"They used to lock me up for getting into trouble in this town," quipped
filmmaker Robert Altman as he accepted the Key to Kansas City from
Mayor Richard Berkeley. "They used to throw away the key. Now, they'
re giving me one!"
Altman lived in his native Kansas City, MO, for his first nineteen
years. As a boy he raised quite a ruckus, as he puts it; and he made
his first movies there (which is. perhaps the same thing). Now, an
acclaimed world-class filmmaker, he has returned to receive a Lifetime
Achievement Award from the Greater Kansas City Film Commission in
the ballroom of the downtown Crown Center Westin Hotel. There is a
sense of euphoria in the air that has been growing during the three
days of nonstop screenings of sixteen Altman films, press conferences,
workshops with area filmmakers and reunions with family members.
Altman and his hometown are both on a roll these days. He is fresh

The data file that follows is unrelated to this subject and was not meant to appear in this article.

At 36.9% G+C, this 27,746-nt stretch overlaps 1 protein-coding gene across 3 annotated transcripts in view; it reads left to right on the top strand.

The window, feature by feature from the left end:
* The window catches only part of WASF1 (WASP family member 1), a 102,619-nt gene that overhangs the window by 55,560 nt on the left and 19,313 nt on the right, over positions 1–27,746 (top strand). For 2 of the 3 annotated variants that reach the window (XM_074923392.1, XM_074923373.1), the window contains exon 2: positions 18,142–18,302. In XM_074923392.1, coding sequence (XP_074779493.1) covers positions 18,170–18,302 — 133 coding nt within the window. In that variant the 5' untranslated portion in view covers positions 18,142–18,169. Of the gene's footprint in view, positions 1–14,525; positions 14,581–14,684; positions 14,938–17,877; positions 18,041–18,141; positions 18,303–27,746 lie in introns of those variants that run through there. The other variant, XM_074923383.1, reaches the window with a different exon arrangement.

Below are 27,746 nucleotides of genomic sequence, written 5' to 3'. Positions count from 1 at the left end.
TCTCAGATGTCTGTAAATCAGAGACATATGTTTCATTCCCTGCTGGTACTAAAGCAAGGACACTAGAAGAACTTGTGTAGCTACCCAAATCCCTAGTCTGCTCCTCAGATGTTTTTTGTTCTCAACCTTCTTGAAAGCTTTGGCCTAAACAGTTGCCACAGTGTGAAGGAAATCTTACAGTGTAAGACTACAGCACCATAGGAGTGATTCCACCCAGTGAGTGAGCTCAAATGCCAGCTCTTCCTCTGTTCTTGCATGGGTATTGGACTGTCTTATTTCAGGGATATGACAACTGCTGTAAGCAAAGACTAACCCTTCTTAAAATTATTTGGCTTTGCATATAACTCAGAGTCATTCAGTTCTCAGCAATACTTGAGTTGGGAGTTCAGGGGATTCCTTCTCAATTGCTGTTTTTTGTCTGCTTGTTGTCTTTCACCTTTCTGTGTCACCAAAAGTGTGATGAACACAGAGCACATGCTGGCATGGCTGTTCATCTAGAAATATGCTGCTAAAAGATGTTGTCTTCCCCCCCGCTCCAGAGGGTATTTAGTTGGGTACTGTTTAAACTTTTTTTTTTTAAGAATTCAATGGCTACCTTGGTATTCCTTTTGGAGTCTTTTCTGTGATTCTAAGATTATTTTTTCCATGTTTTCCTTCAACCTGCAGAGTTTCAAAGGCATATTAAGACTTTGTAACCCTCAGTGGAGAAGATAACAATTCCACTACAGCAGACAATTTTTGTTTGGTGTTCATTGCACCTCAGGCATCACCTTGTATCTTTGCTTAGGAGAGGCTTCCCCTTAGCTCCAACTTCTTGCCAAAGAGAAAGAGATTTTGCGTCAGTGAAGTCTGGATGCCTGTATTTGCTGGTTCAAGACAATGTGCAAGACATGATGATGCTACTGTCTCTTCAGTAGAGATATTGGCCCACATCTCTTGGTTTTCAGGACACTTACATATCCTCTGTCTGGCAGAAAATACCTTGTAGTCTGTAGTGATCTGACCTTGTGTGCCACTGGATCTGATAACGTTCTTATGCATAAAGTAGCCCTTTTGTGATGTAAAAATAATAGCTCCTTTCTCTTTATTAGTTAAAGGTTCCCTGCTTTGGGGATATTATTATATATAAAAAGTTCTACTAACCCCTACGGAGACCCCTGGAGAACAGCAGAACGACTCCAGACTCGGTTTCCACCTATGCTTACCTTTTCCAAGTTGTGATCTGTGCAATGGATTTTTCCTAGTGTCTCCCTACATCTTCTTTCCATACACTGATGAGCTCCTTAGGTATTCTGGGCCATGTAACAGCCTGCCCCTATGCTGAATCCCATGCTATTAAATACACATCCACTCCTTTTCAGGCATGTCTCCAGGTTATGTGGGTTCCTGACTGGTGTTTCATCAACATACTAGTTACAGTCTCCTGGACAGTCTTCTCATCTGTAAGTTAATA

on the heels of his latest triumph, Vincent and Theo; and Kansas City
itself is basking in the glow of the successful completion of two
recent theatrical films that had been shot in the area--the prestigious
Mr. and Mrs. Bridge and the forthcoming Article 99.
"This town and I will have to get together again," he told a press
gathering earlier that day. "I haven't shot a film here since The
Delinquents in 1955--which I'd rather not talk about! But the future
of filmmaking is here in communities like this. We help each other.
Companies have to figure things now down to the split penny. We go
where it's cheapest and where the artist can get the most return for
his time. When I leave here I'll have a whole box of scripts under
my arm." He paused with an air of mock drama. He waited a few beats,
then-"We'll have to see."
Altman is relaxed, accessible and talkative. His Buffalo Bill beard
is neatly trimmed. A white shirt and tie peek out from his zippered
navy-blue jacket. He hardly seems the same hard-charging, hard-drinking
maverick that barnstormed his way through movie after movie in the
early 1970s. With M*A*S*H, Brewster McCloud, McCabe and Mrs. Miller,
The Long Goodbye and Nashville, he was a prime architect--with other
young filmmakers like Paul Mazursky, John Cassavetes, Francis Ford
Coppola and Martin Scorsese--of what Diane Jacobs has called the "
Hollywood Renaissance." He was called a "prairie Buddha" by his associates.